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Addressing the Underlying Causes of Treatment Resistance perspective and a proliferation of than they were a quarter of a century stantial y is that as the pendulum has safer, more tolerable, and perhaps ago.1 Treatment resistance remains a swung from a psychodynamic uring the past 2 decades, psy- more effective treatments. Despite serious problem across psychiatric framework to a biological one, the chiatry has benefited from an these advances, however, treatment diagnoses.2 One likely reason that impact of meaning (ie, the role of increasingly evidence-based outcomes are not substantial y bet er outcomes have not improved sub- psychosocial factors in treatment- gests that how the doctor prescribes is actual y more important than what cant, and objectively measurable im- potent than biological effects.4-7,11,13,14 Just as positive transferences to may manifest as treatment resistance. tant from medication typical y pre- conditions, including psychiatric dis- the doctor or drug lead to positive Patients who need their symp- sent as hungry for medications. Al- orders.8,9 And, placebo responses responses, negative transferences are toms to communicate something that though they take the medications produce measur able changes in brain likely to lead to negative responses. they cannot put into words wil be and may report symptom reduction, activity that largely overlap medica- Patients who have been abused or similarly ambivalent.2 When symp- these patients do not function better tion-induced improvements.10 The neglected by caregivers in the past or toms constitute an important defense with pharmacotherapy; in fact, some patient’s desire to change and a posi- those who otherwise feel vulnerable mechanism, patients are also likely seem to get worse. A psychodynamic tive transference to the doctor and to authority figures (either because to resist medication effects until they psychopharmacologist is mindful his or her medications can mobilize of social disadvantage or a propen- have developed more mature defens- that there are countless ways these profound self-healing capacities— sity to acquiesce) are prone to noce- es or more effective ways of coping.3 medications may serve counterthera- capacities that appear to be even bo responses.15,16 The obverse of the Patients who are not resistant to peutic and/or defensive aims.
more potent than the medication’s placebo response, nocebo responses symptom reduction may nonetheless occur when patients expect (either be motivated to resist the doctor on to disavow responsibility for their Although most of our patients ask consciously or unconsciously) to be the basis of a transference experi- feelings and actions.18 This common- us for help, many are conflicted harmed. Many patients who experi- ence of the doctor as untrustworthy ly occurs in the case of primitively about get ing wel if their il ness has ence intolerable adverse effects to or even dangerous. Such patients of- organized and character-disordered created some conscious or uncon- medications are nocebo responders. ten pains takingly negotiate the medi- patients who rely on splitting and scious benefit. If a patient is not It comes as no surprise that these cation, dosing, and timing of medi- projective dynamics. Such patients “ready to change,” it is unlikely that patients are likely to become treat- cations (so as not to feel under the tend to see things strictly in black a medication, however potent, will ment-resistant.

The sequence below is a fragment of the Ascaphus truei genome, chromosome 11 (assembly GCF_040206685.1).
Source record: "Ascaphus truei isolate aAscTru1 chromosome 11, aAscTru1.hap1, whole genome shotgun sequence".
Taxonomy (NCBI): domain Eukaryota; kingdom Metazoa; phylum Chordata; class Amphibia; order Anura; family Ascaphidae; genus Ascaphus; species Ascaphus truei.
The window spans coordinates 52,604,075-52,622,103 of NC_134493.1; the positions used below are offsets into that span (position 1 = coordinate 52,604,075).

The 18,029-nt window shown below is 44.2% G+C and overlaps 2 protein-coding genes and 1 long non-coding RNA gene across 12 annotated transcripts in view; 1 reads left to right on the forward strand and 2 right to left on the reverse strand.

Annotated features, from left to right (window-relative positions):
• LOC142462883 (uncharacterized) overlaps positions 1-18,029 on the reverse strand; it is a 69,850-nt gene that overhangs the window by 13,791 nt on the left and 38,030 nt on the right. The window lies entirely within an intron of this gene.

control of the malevolently experi- and white and frequently defend enced doctor) or surreptitiously man- against feeling intolerably and com- man and colleagues11 found, in a Pharmacological treatment age their own regimen (by taking pletely bad by displacing all of placebo-control ed trial, that patients resistance more or less than the prescribed the “badness” onto the “other” in a who received a benzodiazepine for From a psychodynamic perspective, dose). Needless to say, if they are not relationship.
anxiety and who were highly moti- patients may be seen as resistant to taking a therapeutic dose, they lessen vated to change had the most robust medication or resistant from medica- their chances of a therapeutic re- mood stabilizers for bipolar disorder, response. However, placebo recipi- tion. These 2 broad categories of sponse. As noted, if these patients a patient prone to split ing as a de- ents who were highly motivated to pharmacological treatment resis- cannot resist the doctor’s orders, fense wil often experience an imme- change had a greater reduction in tance tend to have different underly- then their bodies may unconsciously diate reduction in dysphoria. A psy- anxiety than patients who took the ing dynamics and may require differ- do the resisting for them, which leads chopharmacologist who is inclined active drug but were less ready to ent kinds of interventions.